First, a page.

“Peace of Man”

Greet each man with words of love
And peace,
And a dove will be placed
On an olive tree.
Leave a man with feelings
Of betrayal
Or envy,
And a dove gets shot
Off the olive tree.
Greet each man with peace,
And leave each man with love.
Ask yourself –
One more enemy,
Or one more dove?
Always choose love.
It’s time for everybody to
Speak love.
Let’s fill the trees with doves,
And spread the leaves of love.
So,
Always add
And never subtract
Another peace of man
From the olive tree.”
― Suzy Kassem, Rise Up and Salute the Sun: The Writings of Suzy Kassem

Always choose love! Good advice. Seems obvious enough. Easy right? Not so quick. Envy, jealously, pride, betrayal, regret, fear, …. (you fill in the blank), all seem to get in the way. Once they do, love is removed and peace becomes elusive.

For some, this poem may be a reminder of the old adage “you catch more flies with honey than vinegar.” This poem of Suzy Kassem goes further though. They old saying is holds a perspective of acquiring. It is about what we can get if we just be nice, play nice, talk nice. I have quoted Kassem’s Poem “Peace of Man” because it’s perspective is about giving. In this short poem, we are reminded that that words that we use and the way we treat another has an impact on what we leave behind, what we give to another, what we give to the world. a life of Christian love is not about what we catch, its about what we release. What we add to this life and that world is far more critical that what we can take from it.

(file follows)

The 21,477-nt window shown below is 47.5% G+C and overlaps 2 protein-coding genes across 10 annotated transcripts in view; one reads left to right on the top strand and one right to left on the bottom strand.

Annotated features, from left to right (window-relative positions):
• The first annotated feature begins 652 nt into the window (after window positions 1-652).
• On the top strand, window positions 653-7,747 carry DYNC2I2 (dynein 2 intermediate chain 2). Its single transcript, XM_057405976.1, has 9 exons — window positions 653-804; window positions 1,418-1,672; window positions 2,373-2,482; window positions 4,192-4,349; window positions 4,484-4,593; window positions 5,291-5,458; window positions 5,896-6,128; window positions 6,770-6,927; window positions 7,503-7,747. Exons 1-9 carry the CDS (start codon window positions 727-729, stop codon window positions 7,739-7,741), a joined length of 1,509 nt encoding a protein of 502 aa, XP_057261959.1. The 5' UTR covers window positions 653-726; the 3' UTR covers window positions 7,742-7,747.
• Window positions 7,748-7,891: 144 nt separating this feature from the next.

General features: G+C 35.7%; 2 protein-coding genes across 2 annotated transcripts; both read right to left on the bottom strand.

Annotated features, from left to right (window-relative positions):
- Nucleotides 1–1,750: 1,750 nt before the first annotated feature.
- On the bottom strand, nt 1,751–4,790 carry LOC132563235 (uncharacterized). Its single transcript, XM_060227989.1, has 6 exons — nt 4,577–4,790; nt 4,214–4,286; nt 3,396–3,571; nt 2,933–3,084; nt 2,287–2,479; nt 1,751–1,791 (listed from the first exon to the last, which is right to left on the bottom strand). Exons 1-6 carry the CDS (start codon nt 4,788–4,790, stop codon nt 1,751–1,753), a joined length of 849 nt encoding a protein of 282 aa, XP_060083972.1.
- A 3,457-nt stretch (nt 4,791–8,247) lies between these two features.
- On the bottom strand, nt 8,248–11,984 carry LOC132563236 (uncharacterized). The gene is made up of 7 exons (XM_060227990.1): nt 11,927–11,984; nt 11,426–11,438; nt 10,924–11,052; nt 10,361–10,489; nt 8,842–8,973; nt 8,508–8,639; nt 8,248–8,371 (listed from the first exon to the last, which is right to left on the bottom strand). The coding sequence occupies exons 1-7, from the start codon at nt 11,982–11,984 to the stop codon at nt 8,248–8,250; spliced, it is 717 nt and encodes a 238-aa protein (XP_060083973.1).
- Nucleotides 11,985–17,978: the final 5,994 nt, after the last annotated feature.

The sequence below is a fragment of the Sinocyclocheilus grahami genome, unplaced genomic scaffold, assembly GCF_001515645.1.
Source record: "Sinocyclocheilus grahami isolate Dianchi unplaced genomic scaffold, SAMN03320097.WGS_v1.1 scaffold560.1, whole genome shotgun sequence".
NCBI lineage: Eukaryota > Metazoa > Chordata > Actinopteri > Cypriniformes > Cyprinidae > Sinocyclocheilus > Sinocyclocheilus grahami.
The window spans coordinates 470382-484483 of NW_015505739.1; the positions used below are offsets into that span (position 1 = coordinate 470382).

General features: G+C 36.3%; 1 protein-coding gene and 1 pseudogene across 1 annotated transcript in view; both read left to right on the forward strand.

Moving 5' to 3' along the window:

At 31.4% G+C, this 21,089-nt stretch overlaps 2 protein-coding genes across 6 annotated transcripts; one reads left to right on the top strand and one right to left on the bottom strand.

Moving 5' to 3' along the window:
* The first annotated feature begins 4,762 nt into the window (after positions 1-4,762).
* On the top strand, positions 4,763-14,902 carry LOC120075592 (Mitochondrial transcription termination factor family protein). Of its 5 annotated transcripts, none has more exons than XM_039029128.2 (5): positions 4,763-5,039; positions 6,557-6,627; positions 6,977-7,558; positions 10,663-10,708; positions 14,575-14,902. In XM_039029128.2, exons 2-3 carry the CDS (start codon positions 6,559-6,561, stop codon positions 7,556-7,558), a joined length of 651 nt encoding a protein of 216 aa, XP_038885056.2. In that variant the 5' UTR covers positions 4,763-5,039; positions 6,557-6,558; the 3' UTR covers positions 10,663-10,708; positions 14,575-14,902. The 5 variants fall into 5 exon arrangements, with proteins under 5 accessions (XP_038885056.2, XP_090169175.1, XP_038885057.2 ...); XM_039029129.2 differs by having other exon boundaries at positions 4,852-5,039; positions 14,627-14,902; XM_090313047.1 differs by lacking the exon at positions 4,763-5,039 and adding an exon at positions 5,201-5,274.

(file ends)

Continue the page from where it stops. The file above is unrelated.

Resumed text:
One of the short readings that I include in my daily prayers and readings comes from Mother Teresa.

Spread love everywhere you go; first of all in your house. Give love to your children, to your wife or husband, to a next door neighbour. Let no one ever come to you without leaving better and happier. Be the living expression of God’s kindness; kindness in your face, kindness in your eyes, kindness in your smile.

 As a part of our Lenten discipline let us ask ourselves about the approach we make to others. Do we approach bringing love, peace, forgiveness, hope? OR Do we approach with envy, fear, resentment,suspicion? It is an important question to consider on our walk through Lent. In many cases Suzy Kassem is correct — we are choosing — enemy or dove, friend or foe?

Addition is better than subtraction.

And we urge you, brothers, admonish the idle, encourage the fainthearted, help the weak, be patient with them all. 1 Thessalonians 5:13 

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